Roman soldiers drew penises all over Hadrian’s Wall more than 1,800 years ago
Drawing penises in the sky or on the inside of a bomber cockpit may earn you a stiff punishment in the U.S. military, but phallic graffiti is apparently a tradition as old as warfare
Drawing penises in the sky or on the inside of a bomber cockpit may earn you a stiff punishment in the U.S. military, but phallic graffiti is apparently a tradition as old as warfare.
A cadre of cocksure Roman soldiers deployed in 207 A.D. to repair parts of Hadrian’s Wall—the 73-mile-long stone fortification erected to keep Celtic Britons at bay in the Roman empire’s most northern border — apparently took time to scrawl some, uh, explicit graffiti at a nearby quarry.
Here are the turgid details, per Smithsonian:
Two shallow relief busts spotted on the rock ledge could represent self-portraits left by the soldiers, or perhaps a mocking caricature of the men’s commanding officer.
A third marking is less open to interpretation.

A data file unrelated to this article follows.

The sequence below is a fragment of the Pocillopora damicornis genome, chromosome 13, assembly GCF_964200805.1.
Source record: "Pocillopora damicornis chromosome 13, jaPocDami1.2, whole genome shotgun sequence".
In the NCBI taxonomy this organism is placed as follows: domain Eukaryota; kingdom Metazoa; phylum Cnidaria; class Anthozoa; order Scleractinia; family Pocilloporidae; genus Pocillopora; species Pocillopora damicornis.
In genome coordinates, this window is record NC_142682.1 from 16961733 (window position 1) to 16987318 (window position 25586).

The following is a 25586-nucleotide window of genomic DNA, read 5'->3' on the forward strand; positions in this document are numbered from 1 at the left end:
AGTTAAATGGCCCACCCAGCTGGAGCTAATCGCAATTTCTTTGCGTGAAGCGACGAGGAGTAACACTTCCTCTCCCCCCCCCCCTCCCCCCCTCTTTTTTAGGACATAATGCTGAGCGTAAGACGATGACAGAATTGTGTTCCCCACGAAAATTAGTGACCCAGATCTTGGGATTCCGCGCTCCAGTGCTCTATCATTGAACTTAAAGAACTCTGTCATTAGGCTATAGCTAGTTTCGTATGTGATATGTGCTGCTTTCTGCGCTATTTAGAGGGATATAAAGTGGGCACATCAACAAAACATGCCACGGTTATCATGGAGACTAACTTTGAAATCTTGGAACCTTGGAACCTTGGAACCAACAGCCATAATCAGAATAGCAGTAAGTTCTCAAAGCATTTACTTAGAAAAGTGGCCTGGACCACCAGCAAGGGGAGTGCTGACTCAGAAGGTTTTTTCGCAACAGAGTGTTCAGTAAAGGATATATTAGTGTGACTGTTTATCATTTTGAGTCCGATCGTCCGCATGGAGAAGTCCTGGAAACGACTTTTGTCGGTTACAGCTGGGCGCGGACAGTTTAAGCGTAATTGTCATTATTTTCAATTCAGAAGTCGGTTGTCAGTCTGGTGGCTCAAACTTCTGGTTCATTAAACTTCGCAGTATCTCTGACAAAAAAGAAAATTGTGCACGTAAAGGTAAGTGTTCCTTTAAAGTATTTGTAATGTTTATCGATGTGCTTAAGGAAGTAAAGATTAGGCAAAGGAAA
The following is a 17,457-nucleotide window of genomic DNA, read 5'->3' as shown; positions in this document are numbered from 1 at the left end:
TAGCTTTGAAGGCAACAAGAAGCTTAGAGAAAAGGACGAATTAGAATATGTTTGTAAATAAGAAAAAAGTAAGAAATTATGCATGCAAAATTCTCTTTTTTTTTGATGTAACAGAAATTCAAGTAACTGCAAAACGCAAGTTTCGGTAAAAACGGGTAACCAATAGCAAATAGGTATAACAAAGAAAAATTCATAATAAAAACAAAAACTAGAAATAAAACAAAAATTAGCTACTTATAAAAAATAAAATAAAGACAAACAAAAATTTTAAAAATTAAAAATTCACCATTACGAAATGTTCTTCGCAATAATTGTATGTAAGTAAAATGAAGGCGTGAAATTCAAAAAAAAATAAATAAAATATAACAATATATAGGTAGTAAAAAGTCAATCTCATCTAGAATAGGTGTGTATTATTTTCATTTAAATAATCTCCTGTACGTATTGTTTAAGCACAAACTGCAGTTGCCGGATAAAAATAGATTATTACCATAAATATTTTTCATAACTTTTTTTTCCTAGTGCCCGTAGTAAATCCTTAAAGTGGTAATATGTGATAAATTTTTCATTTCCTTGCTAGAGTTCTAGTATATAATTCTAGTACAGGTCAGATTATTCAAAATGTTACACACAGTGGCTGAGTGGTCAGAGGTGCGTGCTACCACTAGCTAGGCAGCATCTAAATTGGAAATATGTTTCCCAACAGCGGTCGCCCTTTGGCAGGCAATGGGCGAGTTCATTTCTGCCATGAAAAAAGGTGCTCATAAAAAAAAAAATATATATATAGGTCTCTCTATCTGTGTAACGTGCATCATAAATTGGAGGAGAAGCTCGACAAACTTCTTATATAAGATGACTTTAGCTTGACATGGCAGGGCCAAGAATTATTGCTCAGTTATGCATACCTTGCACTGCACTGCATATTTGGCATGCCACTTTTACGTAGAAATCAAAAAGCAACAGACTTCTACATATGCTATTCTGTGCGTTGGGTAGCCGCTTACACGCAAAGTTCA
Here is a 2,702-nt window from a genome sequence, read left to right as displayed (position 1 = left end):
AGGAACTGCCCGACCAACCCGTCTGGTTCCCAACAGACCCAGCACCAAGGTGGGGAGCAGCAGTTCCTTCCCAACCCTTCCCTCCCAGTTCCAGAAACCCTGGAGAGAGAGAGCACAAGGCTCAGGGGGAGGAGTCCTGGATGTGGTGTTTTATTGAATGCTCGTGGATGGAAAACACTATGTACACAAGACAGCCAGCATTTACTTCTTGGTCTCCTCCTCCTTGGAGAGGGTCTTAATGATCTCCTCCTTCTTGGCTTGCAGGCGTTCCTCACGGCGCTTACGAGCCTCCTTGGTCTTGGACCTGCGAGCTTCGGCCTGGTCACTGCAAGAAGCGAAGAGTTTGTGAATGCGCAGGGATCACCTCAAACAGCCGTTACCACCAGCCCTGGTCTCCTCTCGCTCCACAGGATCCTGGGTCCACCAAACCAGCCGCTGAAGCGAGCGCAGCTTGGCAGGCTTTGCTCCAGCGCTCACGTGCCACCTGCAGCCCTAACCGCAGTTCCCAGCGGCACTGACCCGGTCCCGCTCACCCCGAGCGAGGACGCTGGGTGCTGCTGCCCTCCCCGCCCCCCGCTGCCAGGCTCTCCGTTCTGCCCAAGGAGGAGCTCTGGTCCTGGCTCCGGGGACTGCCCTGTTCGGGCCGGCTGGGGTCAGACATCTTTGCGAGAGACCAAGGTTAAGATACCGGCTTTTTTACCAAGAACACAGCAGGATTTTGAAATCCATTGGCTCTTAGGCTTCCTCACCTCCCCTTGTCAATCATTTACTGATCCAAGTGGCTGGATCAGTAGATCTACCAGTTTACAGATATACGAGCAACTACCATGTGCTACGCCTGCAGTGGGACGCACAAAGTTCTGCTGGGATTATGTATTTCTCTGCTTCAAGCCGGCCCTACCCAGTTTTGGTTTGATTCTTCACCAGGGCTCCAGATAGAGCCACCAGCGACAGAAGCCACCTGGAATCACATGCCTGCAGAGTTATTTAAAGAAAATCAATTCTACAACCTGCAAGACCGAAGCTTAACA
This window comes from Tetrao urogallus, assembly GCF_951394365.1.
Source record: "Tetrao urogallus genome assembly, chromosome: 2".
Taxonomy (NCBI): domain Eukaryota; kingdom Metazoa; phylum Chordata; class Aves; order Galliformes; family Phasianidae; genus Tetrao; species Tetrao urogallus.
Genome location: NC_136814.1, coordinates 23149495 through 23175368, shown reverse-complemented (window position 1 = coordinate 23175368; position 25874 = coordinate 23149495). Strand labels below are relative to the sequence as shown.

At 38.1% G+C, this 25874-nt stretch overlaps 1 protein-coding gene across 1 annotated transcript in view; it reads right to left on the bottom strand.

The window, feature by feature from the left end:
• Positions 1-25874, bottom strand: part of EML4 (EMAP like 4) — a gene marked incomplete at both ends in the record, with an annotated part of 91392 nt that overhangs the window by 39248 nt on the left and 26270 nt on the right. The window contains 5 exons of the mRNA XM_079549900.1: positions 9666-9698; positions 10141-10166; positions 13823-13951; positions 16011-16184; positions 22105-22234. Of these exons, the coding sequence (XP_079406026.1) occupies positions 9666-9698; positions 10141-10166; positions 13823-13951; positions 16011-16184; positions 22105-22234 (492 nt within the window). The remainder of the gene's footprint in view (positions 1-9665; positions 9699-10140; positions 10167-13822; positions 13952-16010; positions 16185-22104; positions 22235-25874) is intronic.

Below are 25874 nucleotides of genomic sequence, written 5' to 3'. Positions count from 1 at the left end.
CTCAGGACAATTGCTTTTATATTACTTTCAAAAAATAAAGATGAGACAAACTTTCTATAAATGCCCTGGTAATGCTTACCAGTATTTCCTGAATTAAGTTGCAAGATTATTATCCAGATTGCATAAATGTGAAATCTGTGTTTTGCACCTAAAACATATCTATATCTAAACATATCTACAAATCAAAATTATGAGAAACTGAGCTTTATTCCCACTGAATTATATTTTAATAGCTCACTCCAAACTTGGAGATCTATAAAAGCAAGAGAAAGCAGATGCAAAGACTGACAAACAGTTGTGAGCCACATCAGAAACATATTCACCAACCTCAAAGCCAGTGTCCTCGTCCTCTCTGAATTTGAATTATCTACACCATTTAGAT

But the unabashedly phallic symbol isn’t simply a reminder of mankind’s enduring juvenile tendencies: Michael Collins, Historic England’s inspector of ancient monuments for Hadrian’s Wall, tells Cahal Milmo of I News that the Romans generally viewed the phallus as a good luck charm.
Indeed, the Rock of Gelt phallus is just one of many associated with the Roman Empire’s sprawling 73-mile northern border. In an interview with CNN‘s Emily Dixon, Newcastle archaeologist Rob Collins says he has identified 57 other etchings of male genitalia scattered across the length of Hadrian’s Wall.
This is hilarious for obvious reasons, but it’s worth noting that not all Roman-era grunt humor was relatively harmless: a Roman soldier once sparked a riot by mooning unsuspecting civilians, per Slate.
According to Josephus’ account in The Wars of the Jews, a Roman soldier bared his rear to an audience of Jews celebrating Passover, and thereby incited a furious riot that killed “upwards of thirty thousand.” However, a closer examination of Josephus’s account shows that the soldier was not mooning the crowd, but rather farting in their general direction. Josephus puts it more delicately: “One of the soldiers, raising his robe, stooped in an indecent attitude, so as to turn his backside to the Jews, and made a noise in keeping with his posture.
Roman soldiers: They’re just like us!